Glover was finally granted home leave in August 1944. He engineered – and later bitterly regretted – a break-up with Elkind and by mid-October 1944 was reluctantly back in New Zealand. His poem ‘Returning from Overseas’ expresses the feelings of pointlessness and gloom shared by many returning servicemen: ‘Somewhere home-coming elation/ Feels an old strangulation. Collect the levy book and look/ For familiar faces,/Go to reunion dinners/ And the races.’

Glover’s month’s leave extended to the end of 1944. In July 1945, still awaiting his discharge from the navy, he had a sea-chest made into which he could fit a small hand press in the event of being called back to sea. Before he could use his chest, however, his demobilization orders came through, and he was finally discharged on 23 September 1945, two months after the birth of his son Rupert (b. 28 July 1945). Glover doted on the child, who had been named after his commanding officer in the Royal Navy, but by late 1950 Glover’s marriage to Mary had deteriorated to the point where he moved out of the family home above Sumner at Clifton, and into ‘Careless Cottage’, nearby at Redcliffs. He was joined there by Khura Skelton (b. 1912) who remained his partner in a sometimes tempestuous relationship until her death in 1969.

For the last two years of Glover’s absence overseas, Leo Bensemann had been running the Caxton Press single-handed. He had managed to pay off the company’s debts, but had undertaken little new publishing. On his return to Christchurch, Glover threw himself into reorganising his printing and publishing activities, bringing insights he had gained while overseas. However the transition to civilian life was difficult and he found himself approaching his task with ‘slightly weary taste’ (HWS 178). Notwithstanding, these were amongst the Press’s best years: highlights included James K. Baxter’s Beyond the Palisade (1944), Allen Curnow’s germinal A Book of New Zealand Verse 1923-45 and Glover’s own The Wind and The Sand: Poems 1934-44 (1945). Although almost all the poems in the latter collection had been published previously, Glover excluded much of the satirical work on which his early reputation had been based in order to demonstrate his new seriousness as a poet.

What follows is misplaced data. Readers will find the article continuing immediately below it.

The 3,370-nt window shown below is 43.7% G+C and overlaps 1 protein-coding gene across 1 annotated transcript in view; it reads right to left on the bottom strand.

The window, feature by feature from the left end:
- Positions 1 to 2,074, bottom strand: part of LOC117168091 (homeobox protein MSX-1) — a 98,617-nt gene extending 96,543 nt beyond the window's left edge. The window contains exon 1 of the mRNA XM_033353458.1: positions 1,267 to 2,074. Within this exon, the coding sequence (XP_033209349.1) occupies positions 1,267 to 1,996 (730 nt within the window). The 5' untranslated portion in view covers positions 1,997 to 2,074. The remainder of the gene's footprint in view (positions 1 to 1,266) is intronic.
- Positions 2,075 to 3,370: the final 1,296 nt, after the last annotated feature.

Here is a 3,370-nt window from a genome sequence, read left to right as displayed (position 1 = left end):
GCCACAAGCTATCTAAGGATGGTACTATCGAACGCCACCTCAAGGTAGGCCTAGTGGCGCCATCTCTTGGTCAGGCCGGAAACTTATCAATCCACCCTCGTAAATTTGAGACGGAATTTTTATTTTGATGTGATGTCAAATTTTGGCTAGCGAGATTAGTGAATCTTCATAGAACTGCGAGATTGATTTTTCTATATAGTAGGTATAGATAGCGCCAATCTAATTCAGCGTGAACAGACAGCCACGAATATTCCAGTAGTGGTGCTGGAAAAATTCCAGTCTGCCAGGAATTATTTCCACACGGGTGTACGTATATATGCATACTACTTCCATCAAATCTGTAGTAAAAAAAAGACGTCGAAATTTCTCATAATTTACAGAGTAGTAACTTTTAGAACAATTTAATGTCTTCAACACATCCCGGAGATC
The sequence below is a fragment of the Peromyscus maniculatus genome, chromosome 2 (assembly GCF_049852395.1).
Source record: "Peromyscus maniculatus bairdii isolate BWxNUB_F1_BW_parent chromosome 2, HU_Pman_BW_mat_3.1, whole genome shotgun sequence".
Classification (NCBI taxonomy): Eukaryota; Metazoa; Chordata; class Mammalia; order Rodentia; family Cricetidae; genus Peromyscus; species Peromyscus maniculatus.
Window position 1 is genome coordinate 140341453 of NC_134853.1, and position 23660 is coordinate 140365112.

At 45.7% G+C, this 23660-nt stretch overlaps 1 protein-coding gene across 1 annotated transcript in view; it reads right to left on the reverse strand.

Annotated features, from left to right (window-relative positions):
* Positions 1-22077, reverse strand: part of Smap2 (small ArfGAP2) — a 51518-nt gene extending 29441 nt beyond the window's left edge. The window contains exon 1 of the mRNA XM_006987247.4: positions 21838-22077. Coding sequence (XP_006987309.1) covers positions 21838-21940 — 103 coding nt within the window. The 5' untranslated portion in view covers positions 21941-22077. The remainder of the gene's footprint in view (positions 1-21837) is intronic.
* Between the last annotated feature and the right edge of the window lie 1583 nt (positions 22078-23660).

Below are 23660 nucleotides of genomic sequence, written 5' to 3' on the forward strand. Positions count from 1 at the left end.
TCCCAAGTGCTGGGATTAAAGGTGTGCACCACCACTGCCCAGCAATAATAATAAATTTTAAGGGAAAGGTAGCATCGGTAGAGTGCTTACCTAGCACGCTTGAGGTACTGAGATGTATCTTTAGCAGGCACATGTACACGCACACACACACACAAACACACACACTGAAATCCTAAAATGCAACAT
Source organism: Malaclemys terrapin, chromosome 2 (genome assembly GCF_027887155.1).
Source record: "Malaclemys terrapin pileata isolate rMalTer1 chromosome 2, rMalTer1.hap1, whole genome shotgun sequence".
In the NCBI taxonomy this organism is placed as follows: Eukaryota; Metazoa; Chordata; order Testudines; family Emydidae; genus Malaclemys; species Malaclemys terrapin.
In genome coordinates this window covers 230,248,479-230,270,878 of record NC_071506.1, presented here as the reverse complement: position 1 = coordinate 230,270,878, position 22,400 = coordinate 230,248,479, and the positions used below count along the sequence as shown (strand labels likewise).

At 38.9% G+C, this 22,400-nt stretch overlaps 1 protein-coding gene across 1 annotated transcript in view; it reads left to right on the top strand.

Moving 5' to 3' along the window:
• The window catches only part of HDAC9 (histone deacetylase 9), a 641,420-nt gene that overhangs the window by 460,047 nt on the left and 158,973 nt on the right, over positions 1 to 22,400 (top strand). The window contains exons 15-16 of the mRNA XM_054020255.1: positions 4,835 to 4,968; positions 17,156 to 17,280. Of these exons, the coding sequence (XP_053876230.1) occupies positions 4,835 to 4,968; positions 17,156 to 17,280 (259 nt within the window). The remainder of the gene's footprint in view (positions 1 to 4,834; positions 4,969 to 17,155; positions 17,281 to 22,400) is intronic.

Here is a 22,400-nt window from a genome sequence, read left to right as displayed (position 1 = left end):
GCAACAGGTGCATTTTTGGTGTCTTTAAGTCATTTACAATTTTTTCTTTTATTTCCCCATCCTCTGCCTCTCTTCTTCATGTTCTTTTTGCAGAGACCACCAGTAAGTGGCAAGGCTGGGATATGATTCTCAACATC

That seriousness, which would come to characterize some of Glover’s best work, is perhaps most evident in the three ‘Sings Harry’ poems reprinted in The Wind in the Sand. The first of these poems introduces the persona of Harry, ‘singing’ to his old guitar. While in no way representing Glover himself, Harry acts as a kind of mask for the poet, allowing him to express an inner self he found it difficult or impossible to convey (without bathos) in his own voice. In ‘Song One’ Harry muses on the ephemerality of his own art; characteristically diffident, he likens himself to a fast-growing, shallow-rooted soft-wood:

These songs will not stand -
The wind and the sand will smother.
Not I but another
Will make songs worth the bother:
The rimu or kauri he,
I’m but the cabbage tree,
Sings Harry to an old guitar. (Selected Poems 57)

In the completed fourteen-poem Sings Harry sequence, published by Caxton in 1951, Glover finds a voice for some of the disillusionment and restlessness that marked his return to civilian life. Harry, like Glover’s later creations Arawata Bill and Mick Stimpson, is a masculine, rugged loner. All three commune with the sea and the landscape, if not in active flight from human company then at least content without it. While Glover was never a loner, these characters share their creator’s emotional reticence and, like him, place a high value on physical self-reliance. Harry – the only fictional character of the three – has left his home and family farm in his youth, and made his own way in a cold world. By turns morose, cynical, off-hand and regretful, Harry muses on his past, and on the transience of love, ambition and possessions. Harry’s lyrical insouciance finds characteristically poignant expression in ‘Flowers of the Sea’:

Once my strength was an avalanche
Now it follows the fold of the hill
And my love was a flowering branch
Now withered and still.
Once it was all fighting and folly
And a girl who followed me;
Who plucked at me plucked holly,